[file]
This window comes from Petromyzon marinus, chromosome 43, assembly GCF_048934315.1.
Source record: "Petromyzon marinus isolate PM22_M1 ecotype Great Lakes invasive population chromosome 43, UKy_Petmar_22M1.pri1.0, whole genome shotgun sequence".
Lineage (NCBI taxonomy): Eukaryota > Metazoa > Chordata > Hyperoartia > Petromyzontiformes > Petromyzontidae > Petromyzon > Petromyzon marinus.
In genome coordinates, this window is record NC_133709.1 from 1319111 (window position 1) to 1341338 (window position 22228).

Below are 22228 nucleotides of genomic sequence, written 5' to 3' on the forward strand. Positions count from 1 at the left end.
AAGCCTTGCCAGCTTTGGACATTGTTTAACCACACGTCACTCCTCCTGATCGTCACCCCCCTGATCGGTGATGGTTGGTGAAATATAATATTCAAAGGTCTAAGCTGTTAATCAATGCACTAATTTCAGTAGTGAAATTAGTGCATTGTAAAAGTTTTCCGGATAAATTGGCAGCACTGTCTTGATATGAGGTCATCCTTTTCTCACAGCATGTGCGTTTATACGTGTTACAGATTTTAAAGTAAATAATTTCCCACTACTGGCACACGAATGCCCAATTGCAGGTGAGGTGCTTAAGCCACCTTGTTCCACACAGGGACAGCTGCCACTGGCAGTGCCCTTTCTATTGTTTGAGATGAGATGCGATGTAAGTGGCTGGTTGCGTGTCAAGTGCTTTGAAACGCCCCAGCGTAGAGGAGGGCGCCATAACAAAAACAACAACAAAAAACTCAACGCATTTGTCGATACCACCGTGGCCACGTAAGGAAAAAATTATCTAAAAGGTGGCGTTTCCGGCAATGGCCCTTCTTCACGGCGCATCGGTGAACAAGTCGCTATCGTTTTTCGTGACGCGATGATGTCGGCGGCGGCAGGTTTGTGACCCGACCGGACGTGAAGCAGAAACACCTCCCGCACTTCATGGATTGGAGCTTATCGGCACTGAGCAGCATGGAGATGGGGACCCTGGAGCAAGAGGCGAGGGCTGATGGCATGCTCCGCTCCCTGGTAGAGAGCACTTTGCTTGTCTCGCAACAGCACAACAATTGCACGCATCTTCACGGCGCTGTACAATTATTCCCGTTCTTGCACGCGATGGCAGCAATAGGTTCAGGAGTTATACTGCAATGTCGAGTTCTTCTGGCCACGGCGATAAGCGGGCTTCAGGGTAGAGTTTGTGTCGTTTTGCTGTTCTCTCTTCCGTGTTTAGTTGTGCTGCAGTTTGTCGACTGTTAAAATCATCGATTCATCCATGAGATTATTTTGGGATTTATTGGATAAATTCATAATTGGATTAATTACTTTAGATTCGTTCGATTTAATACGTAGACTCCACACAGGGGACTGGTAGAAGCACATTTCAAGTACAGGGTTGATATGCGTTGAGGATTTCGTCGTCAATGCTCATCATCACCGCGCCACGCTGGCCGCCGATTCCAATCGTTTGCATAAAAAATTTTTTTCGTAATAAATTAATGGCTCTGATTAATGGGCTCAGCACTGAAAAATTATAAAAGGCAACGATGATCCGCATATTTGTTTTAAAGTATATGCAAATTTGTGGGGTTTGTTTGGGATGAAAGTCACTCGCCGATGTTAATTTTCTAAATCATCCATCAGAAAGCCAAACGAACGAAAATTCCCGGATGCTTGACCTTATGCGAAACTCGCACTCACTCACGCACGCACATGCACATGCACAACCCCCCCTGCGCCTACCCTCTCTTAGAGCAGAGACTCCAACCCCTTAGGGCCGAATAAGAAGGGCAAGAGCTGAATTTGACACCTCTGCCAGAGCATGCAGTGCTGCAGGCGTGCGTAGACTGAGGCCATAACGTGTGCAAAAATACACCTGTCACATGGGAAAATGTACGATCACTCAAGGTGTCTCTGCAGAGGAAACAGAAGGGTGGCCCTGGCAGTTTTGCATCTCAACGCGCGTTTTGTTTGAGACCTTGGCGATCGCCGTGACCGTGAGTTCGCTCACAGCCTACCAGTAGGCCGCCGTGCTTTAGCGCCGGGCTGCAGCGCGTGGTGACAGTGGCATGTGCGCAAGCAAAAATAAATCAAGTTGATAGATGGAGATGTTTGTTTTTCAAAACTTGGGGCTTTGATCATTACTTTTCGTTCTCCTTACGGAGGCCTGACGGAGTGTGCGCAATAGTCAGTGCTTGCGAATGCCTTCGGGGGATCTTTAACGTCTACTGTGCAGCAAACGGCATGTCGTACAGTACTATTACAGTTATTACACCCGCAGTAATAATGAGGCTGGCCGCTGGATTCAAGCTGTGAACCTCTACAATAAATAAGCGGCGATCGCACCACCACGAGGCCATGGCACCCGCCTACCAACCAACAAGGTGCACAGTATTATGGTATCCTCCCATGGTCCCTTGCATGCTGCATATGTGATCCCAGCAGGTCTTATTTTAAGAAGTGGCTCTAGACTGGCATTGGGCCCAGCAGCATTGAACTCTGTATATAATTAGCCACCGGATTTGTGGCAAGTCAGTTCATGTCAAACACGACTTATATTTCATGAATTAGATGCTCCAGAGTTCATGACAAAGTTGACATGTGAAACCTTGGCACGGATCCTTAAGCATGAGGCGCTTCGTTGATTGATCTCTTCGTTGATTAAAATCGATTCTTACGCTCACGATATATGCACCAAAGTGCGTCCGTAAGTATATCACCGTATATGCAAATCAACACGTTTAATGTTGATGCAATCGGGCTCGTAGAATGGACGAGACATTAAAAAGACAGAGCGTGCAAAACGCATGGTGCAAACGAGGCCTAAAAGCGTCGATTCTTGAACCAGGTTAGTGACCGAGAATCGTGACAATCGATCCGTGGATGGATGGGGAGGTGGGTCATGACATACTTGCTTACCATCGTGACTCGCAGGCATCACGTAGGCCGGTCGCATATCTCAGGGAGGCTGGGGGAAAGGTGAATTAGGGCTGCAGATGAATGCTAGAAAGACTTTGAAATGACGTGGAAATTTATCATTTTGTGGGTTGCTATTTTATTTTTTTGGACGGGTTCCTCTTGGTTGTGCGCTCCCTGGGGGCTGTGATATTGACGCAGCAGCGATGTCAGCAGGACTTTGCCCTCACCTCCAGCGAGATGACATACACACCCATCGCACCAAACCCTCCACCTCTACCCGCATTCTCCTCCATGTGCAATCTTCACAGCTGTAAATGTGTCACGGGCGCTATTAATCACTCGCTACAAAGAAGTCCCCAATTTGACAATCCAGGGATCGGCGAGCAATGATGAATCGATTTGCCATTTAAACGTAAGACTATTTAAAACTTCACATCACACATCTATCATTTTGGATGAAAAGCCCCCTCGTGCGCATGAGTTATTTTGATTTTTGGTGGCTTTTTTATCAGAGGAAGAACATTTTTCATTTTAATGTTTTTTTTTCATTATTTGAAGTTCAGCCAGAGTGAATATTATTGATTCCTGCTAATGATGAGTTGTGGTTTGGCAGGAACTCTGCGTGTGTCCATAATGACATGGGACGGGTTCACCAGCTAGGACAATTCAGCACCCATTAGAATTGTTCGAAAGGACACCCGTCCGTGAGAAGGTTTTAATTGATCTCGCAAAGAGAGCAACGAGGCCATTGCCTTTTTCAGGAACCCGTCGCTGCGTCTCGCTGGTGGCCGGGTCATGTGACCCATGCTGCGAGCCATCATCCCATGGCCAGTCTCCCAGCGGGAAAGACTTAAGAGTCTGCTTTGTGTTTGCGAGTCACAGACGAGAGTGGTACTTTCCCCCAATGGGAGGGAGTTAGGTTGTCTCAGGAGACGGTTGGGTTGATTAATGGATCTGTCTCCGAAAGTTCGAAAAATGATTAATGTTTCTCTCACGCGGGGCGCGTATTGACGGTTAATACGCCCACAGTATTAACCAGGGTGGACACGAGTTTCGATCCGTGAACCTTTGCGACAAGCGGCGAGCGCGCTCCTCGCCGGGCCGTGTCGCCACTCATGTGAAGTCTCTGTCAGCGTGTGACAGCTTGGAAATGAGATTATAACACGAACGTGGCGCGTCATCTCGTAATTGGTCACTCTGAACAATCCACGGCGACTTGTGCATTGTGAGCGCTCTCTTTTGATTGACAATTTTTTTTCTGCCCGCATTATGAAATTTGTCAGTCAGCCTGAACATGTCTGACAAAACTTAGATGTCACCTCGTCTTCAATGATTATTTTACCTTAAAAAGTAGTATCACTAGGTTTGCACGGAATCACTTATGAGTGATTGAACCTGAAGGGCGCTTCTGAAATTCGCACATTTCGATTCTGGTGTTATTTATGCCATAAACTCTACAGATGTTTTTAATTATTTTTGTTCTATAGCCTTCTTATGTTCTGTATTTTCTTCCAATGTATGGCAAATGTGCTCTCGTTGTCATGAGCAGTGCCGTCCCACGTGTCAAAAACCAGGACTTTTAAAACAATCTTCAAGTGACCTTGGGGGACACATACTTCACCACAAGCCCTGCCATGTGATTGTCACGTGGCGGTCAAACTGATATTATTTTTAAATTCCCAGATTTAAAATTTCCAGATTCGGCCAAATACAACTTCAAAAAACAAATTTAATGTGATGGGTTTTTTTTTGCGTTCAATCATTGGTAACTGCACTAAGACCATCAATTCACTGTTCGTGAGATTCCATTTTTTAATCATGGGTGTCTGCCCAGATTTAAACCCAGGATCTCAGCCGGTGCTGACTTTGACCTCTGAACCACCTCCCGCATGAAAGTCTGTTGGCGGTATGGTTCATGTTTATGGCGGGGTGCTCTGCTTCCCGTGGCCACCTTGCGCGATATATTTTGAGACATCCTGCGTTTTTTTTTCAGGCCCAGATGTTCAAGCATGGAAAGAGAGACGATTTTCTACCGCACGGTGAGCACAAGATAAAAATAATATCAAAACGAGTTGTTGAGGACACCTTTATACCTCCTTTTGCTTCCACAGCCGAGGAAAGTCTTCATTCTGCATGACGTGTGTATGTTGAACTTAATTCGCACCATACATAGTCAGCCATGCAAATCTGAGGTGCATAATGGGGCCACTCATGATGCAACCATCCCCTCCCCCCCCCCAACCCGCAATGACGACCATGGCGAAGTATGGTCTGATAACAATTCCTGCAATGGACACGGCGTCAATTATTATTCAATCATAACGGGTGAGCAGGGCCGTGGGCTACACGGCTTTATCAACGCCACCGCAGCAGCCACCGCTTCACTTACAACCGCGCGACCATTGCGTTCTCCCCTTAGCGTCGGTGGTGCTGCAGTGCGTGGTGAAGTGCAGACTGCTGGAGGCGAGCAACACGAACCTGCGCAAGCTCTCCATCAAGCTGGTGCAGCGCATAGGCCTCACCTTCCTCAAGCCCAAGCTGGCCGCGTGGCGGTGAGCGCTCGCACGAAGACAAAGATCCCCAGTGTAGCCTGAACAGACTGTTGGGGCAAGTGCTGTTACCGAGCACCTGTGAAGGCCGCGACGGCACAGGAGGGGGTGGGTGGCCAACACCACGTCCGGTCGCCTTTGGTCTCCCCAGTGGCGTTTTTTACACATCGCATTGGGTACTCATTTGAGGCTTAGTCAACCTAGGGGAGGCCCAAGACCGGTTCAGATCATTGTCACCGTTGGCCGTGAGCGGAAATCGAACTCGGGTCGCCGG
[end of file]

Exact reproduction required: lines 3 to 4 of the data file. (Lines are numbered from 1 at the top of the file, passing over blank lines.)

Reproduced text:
Lineage (NCBI taxonomy): Eukaryota > Metazoa > Chordata > Hyperoartia > Petromyzontiformes > Petromyzontidae > Petromyzon > Petromyzon marinus.
In genome coordinates, this window is record NC_133709.1 from 1319111 (window position 1) to 1341338 (window position 22228).